The Wiffletree Area is served by one of the resort's two high speed quads, Wiffletree. The area is located on the lower left flank of the mountain and has more 'advanced' beginner terrain and a oftentimes a small starter terrain park on the Cruiser trail. The lift services 1000' of vertical providing some sustained but moderate pitch for an advancing skier or rider to gain some confidence. The area will gain some traffic on busy days, but the trails are generally less crowded than the Double Runner trails. Rollaway to the Wiffletree trail is the recommended trail to take if you are first advancing to this area of the resort. Moose Alley, another route down from Wiffletree, is a narrow, winding, but very gentle green that is popular with kids. There are a few small cabins with fun activities along the sides of the trail. Lastly, Lower Poleline is another interesting beginner trail with some power poles running down the middle. Check that it is groomed first before going down it!
The Bucksaw area used to have its own lift, the Bucksaw Double, until it was removed in the summer of 2015. The area contains some uncrowded (bordering on empty), interesting lower intermediate cruising terrain. Getting to these trails requires a trip up the SuperQuad and down the beginning section of Tote Road before veering to the skier's left after you pass by Bullwinkle's. The Scoot, Windrow, and Horseshoe trails providing gentle rolling groomed paradise for your lower-intermediate skier or rider. I recommend anyone skiing with a confident beginner or intermediate skier or rider take a trip over to these trails. The initial drop onto Scoot and Windrow might look a little intimidating, but take the Good Chance X-Cut around and intercept these trails once they become greens a little further down, they flatten out quickly.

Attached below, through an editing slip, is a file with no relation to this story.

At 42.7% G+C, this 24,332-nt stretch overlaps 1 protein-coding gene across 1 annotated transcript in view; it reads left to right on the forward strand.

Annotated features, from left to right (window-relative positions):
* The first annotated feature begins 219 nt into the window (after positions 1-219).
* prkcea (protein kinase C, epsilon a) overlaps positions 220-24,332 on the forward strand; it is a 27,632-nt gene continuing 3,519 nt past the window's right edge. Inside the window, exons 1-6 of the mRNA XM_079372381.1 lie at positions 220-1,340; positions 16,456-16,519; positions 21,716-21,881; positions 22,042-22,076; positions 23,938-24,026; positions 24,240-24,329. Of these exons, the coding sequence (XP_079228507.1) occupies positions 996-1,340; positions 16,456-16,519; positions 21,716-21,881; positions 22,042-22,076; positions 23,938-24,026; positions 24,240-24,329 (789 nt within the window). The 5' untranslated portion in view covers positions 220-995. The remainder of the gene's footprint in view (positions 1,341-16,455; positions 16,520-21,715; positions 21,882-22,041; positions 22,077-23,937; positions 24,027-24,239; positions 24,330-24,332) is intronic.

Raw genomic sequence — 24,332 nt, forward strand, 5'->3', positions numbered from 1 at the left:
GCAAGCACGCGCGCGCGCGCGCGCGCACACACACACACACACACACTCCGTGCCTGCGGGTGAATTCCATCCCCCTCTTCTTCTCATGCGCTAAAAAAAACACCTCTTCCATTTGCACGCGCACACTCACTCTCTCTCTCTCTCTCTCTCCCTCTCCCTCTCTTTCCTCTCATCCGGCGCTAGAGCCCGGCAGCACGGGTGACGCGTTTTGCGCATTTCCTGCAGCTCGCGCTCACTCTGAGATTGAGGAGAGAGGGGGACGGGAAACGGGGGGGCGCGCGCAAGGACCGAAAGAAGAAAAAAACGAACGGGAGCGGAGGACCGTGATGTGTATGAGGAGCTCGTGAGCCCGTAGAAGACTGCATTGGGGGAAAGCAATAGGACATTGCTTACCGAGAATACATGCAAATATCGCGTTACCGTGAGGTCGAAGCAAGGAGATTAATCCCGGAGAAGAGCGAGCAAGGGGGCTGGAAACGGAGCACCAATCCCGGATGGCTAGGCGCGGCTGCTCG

The Timberline lift, though technically the resort's "summit chair" actually provides some compelling terrain for a confident beginner or lower intermediate. The Timberline trail (looker's right of the chairlift) provides some great views on a trail accessible by most ability levels. Tote Road Extension is also a gentle blue trail that is always groomed. It has one ~75' steeper pitch, but the rest is very manageable by a more confident beginner.
Intermediate cruising terrain at Sugarloaf is probably the mountain's biggest weakness compared to nearby Sunday River or large Vermont resorts, such as Okemo. However, much of the terrain mentioned in the Beginner section in the Wiffletree, Timberline, and Bucksaw areas can also be enjoyed by an intermediate. I would especially check out the Timberline area. The runs are long, consistently pitched, and provide some gorgeous views. For a more experienced intermediate not yet ready to handle groomed or ungroomed blacks, should also take a spin through the following SuperQuad and Skyline trails.
The star intermediate trail off the SuperQuad, the busiest lift at the resort, is Tote Road. Tote Road is often the first trail opened each year and contains some interesting pitches spread out over a 1700 vertical foot run and is always groomed to perfection each night. However, trail since this trail is the easiest trail directly off the SuperQuad, it is often the busiest. The SuperQuad was pretty much aligned to provide access to this trail, so you'll hear many lift conversations about how rad Tote Road is skiing that day! At the top of the lift, turn to the right and continue to traverse straight ahead and you'll find yourself on Tote Road.
Alternatively, for a more confident intermediate skier, the King's Landing trail to Candyside provides a slightly steeper groomed alternative to Tote Road. If you take the same right turn off the SuperQuad, King's Landing is the third trail you come across while following Tote Road (after black diamond trails Hayburner and Skidder). As mentioned in the Beginner section, if you continue down Tote Road to Bullwinkles, you can access the Bucksaw terrain with slightly easier, but interesting blues like Scoot or Windrow.